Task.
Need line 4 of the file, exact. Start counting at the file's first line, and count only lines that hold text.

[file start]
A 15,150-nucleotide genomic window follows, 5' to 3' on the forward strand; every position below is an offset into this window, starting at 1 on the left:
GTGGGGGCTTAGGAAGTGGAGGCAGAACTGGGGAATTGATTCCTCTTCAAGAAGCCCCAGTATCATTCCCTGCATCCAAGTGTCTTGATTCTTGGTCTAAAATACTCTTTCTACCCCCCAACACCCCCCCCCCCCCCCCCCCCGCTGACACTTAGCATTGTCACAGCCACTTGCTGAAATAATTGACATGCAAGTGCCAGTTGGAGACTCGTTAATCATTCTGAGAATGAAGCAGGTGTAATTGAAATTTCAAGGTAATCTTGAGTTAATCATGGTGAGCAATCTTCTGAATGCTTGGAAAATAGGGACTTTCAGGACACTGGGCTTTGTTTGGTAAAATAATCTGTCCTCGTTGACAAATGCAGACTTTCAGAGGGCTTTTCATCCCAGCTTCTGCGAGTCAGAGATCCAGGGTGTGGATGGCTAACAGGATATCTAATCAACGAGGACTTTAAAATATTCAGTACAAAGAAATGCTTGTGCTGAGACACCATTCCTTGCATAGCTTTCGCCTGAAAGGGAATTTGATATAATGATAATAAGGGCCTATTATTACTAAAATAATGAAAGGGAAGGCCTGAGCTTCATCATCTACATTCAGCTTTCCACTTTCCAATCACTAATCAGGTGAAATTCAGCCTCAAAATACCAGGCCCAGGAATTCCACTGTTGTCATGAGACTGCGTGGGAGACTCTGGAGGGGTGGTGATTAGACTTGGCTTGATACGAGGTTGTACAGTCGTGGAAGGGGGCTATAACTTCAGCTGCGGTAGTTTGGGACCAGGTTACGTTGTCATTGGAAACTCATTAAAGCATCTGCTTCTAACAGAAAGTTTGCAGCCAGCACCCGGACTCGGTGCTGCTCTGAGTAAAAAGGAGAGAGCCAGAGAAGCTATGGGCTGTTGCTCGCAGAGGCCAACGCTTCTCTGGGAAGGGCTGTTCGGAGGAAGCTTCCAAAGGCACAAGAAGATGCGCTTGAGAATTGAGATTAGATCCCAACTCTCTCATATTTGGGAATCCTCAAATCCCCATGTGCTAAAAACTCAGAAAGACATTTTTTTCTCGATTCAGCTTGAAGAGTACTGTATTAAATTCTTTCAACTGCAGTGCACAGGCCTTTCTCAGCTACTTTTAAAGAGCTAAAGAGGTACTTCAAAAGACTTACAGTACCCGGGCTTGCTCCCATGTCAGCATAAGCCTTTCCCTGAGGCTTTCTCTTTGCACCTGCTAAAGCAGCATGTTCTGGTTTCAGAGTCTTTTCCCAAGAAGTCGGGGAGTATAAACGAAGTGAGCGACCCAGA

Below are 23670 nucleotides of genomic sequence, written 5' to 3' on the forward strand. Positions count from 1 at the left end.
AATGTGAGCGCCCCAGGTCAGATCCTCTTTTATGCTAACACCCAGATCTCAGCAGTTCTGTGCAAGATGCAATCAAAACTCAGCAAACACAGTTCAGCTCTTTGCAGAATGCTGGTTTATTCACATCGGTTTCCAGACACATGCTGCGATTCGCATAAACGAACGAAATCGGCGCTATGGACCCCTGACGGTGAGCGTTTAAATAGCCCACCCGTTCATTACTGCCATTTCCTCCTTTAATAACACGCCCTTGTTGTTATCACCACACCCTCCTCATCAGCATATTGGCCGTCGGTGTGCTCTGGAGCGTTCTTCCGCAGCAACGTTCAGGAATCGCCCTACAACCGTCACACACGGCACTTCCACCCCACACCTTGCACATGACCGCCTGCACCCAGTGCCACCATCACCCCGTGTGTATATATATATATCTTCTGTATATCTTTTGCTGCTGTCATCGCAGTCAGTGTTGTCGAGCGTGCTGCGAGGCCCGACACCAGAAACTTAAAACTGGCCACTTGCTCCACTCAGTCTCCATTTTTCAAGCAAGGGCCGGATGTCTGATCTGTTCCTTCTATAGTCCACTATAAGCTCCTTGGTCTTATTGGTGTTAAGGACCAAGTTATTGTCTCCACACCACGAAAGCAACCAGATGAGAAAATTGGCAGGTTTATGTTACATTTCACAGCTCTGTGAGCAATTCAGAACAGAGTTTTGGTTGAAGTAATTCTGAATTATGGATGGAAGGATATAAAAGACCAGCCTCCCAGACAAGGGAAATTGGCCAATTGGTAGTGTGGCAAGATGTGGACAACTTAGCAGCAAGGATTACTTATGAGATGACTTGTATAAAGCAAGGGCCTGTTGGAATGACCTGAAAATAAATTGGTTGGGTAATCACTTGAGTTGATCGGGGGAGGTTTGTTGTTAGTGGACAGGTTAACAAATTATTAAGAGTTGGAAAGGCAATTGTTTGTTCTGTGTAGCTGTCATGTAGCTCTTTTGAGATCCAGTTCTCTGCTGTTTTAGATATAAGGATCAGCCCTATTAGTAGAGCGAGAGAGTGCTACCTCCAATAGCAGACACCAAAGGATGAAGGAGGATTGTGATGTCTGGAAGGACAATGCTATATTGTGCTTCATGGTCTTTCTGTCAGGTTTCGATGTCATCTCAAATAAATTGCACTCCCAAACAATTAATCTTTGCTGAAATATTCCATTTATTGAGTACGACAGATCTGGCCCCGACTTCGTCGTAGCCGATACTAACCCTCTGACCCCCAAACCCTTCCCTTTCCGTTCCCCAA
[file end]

AATGTGAGCGCCCCAGGTCAGATCCTCTTTTATGCTAACACCCAGATCTCAGCAGTTCTGTGCAAGATGCAATCAAAACTCAGCAAACACAGTTCAGCTCTTTGCAGAATGCTGGTTTATTCACATCGGTTTCCAGACACATGCTGCGATTCGCATAAACGAACGAAATCGGCGCTATGGACCCCTGACGGTGAGCGTTTAAATAGCCCACCCGTTCATTACTGCCATTTCCTCCTTTAATAACACGCCCTTGTTGTTATCACCACACCCTCCTCATCAGCATATTGGCCGTCGGTGTGCTCTGGAGCGTTCTTCCGCAGCAACGTTCAGGAATCGCCCTACAACCGTCACACACGGCACTTCCACCCCACACCTTGCACATGACCGCCTGCACCCAGTGCCACCATCACCCCGTGTGTATATATATATATCTTCTGTATATCTTTTGCTGCTGTCATCGCAGTCAGTGTTGTCGAGCGTGCTGCGAGGCCCGACACCAGAAACTTAAAACTGGCCACTTGCTCCACTCAGTCTCCATTTTTCAAGCAAGGGCCGGATGTCTGATCTGTTCCTTCTATAGTCCACTATAAGCTCCTTGGTCTTATTGGTGTTAAGGACCAAGTTATTGTCTCCACACCACGAAAGCAACCAGATGAGAAAATTGGCAGGTTTATGTTACATTTCACAGCTCTGTGAGCAATTCAGAACAGAGTTTTGGTTGAAGTAATTCTGAATTATGGATGGAAGGATATAAAAGACCAGCCTCCCAGACAAGGGAAATTGGCCAATTGGTAGTGTGGCAAGATGTGGACAACTTAGCAGCAAGGATTACTTATGAGATGACTTGTATAAAGCAAGGGCCTGTTGGAATGACCTGAAAATAAATTGGTTGGGTAATCACTTGAGTTGATCGGGGGAGGTTTGTTGTTAGTGGACAGGTTAACAAATTATTAAGAGTTGGAAAGGCAATTGTTTGTTCTGTGTAGCTGTCATGTAGCTCTTTTGAGATCCAGTTCTCTGCTGTTTTAGATATAAGGATCAGCCCTATTAGTAGAGCGAGAGAGTGCTACCTCCAATAGCAGACACCAAAGGATGAAGGAGGATTGTGATGTCTGGAAGGACAATGCTATATTGTGCTTCATGGTCTTTCTGTCAGGTTTCGATGTCATCTCAAATAAATTGCACTCCCAAACAATTAATCTTTGCTGAAATATTCCATTTATTGAGTACGACAGATCTGGCCCCGACTTCGTCGTAGCCGATACTAACCCTCTGACCCCCAAACCCTTCCCTTTCCGTTCCCCAA